This morning I took part in a panel at an event within an initiative entitled the SMART Series which Fujitsu Ireland jointly sponsored with the Dublin Chamber of Commerce. The focus of the initiative is the SMART economy strategy that the Irish government has published as part of its response to the current economic challenges, the event being titled “Ireland & The Green Economy”. The opportunity had partly arisen as a result of a week I spent in Tokyo with Fujitsu Laboratories in September where their two key research themes of “Human Centric Computing” and “Intelligent Society” had within them a number highly relevant to the aim of enabling a sustainable “smart economy”.
I wanted my contribution to convey to the audience that I feel passionately that Fujitsu Group can make to help build genuinely real societal benefits around sustainability and building a “smart green economy”. As part of building Fujitsu’s credentials as the leading Japanese technology company I also talked about the impressive progress that Japan has made as a country in the sustainability arena, which is very impressive. In an IDC report published last year Japan were the only country rated “tier 1” on the IDC ICT sustainability index being “able to use ICT to reduce emissions more effectively than any other country” (the United States, United Kingdom and Germany were listed as tier 2). I believe the IDC report is annual and due out in November so I’ll be returning to this topic I’m sure. An interesting statistic shared with me by one of the CEOs attending the event in Dublin was that between 1998 and 2003 Japan accounted for 40% of all the green related patents registered and was the most active in 12 out of 13 fields tracked in a study by CERNA and OECD.
The keynote speaker was John Shine, Deputy CEO for the Irish Electricity Supply Board (ESB) and I thought he did a really excellent job in clearly making the case for the part information technology can and has to play in enabling the innovative energy management strategies essential to building and operating a “smart green economy”. What resonated for me was how the energy management solutions his company are deploying in Ireland assume enablement by information technology for the required capability rather than for technology’s own sake. This is critical I think to how we need to embed the concepts of sustainability into our corporate information technology provision. The focus must increasingly be on ensuring the business outcome and the “green credentials” of the solution must be implicit, expected and delivered. Of course we all need to focus on driving the “Green IT” agenda by optimising the carbon footprint of our data centres, using hardware that consumes zero watts in sleep mode, providing communication solutions that minimise travel, etc. It is part of our role to enable our companies to achieve the carbon management targets relevant to our sector/sphere of delivery but these are often only a means to an end, not necessarily the end itself.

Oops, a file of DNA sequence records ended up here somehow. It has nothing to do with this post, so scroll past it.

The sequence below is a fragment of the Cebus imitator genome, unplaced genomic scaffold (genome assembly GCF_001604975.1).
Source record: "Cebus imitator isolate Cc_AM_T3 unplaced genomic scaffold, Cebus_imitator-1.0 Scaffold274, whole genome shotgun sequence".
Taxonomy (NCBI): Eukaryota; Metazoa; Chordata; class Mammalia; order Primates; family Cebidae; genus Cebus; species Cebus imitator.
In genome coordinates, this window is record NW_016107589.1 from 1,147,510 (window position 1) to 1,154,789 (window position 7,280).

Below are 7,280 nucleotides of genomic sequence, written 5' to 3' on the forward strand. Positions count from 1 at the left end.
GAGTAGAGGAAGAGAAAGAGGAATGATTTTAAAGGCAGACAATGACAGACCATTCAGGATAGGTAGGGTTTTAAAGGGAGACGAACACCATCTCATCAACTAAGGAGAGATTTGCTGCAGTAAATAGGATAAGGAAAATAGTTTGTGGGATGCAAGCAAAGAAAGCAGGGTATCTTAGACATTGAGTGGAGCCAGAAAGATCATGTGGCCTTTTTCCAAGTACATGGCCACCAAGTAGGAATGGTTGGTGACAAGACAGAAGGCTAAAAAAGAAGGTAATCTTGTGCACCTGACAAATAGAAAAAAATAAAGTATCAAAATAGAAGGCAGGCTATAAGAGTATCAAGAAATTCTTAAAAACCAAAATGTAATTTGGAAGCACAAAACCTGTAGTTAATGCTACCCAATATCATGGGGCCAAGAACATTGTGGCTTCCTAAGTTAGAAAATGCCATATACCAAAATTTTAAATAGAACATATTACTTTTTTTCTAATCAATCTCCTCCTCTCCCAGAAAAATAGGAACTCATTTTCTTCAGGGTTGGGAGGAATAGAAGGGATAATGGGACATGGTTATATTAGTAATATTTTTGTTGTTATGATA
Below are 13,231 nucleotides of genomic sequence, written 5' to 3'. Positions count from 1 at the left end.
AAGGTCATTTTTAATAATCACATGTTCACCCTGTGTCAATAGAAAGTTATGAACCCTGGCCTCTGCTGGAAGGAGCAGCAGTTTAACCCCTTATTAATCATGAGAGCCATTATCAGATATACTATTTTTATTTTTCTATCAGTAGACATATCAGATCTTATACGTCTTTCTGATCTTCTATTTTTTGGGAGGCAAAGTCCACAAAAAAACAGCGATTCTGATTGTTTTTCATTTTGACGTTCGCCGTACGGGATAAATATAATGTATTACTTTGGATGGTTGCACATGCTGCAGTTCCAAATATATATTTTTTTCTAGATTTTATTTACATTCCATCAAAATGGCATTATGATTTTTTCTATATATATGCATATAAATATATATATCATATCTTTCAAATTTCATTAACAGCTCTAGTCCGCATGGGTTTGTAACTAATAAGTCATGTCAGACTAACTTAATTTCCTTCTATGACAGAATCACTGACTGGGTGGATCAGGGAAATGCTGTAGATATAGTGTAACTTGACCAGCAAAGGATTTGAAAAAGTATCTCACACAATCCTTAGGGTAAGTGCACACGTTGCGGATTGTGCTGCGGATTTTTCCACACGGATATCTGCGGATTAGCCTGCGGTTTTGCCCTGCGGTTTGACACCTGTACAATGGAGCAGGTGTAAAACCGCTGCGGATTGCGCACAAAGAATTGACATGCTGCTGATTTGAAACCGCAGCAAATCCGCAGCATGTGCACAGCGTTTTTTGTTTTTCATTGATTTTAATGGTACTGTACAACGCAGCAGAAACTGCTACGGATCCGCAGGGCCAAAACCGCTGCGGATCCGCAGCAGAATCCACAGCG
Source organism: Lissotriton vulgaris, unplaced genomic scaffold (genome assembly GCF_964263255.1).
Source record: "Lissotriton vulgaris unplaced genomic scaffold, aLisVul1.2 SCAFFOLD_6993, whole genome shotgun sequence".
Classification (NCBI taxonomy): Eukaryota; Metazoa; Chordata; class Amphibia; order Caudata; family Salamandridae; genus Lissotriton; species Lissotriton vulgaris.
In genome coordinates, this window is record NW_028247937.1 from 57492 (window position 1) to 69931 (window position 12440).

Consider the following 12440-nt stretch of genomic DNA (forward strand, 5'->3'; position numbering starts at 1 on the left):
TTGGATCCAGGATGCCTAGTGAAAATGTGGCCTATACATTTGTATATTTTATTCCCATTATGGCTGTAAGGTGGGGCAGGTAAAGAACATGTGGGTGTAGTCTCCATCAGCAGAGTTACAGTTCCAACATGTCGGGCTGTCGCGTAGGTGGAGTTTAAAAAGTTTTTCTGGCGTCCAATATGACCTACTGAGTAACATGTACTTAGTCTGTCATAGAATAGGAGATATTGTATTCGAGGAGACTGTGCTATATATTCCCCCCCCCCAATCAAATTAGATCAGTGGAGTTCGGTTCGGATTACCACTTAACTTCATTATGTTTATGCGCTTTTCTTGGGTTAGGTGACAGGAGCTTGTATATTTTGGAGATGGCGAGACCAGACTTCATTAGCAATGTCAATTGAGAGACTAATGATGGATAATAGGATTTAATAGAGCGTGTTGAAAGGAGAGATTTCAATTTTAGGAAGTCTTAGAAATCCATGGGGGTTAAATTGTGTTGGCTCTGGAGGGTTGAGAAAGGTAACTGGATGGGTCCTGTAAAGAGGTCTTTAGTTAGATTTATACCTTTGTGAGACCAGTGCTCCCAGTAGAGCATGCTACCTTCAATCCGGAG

The really interesting area is how we can use ICT to build smarter cities (to borrow an IBM term) in which technology enables the society to behave in a more intelligent, sustainable way. The concept of the “Internet of Things” comes alive here for me with sensors embedded in a massive range of devices with the ability to communicate data back to processing centres and then receive instructions on how to react automatically to be more efficient and optimise emissions. The McKinsey Quarterly had an interesting article earlier in the year where they explored this topic and discussed a range of implementations including “sensors on patients that help physicians modify treatments rapidly: sensors in vehicles that help insurers set prices and driver avoid accidents: sensors in factories and data centres that automatically adjust operations.”
At the event we had some good discussions around “smart grid” in the energy sector and how the concept of smart metering had huge potential to enable our sustainability agenda. It was good to relate the activities of Fujitsu in this area in specific to the audience and I’m hopeful that some opportunities to deploy our solutions in Ireland may have been triggered by the debate. That’s the joy of these events – you are not there to overtly promote you company, except that really you are there to promote your company!
What I hope I conveyed to the audience was that ICT can play a bigger role than is typically intended by labels like “Green IT”. I’m not knocking in any way the contribution that can be made in that area; however, the combination of sensors, communication solutions, rapidly evolving analytic techniques and the flexibility/elasticity of the cloud computing promise can all combine to make a broad contribution to a “smart economy” being a “smart world”. It is critical that those of us in the ICT sector do not lose sight of the sheer power of the contribution we can collectively deliver.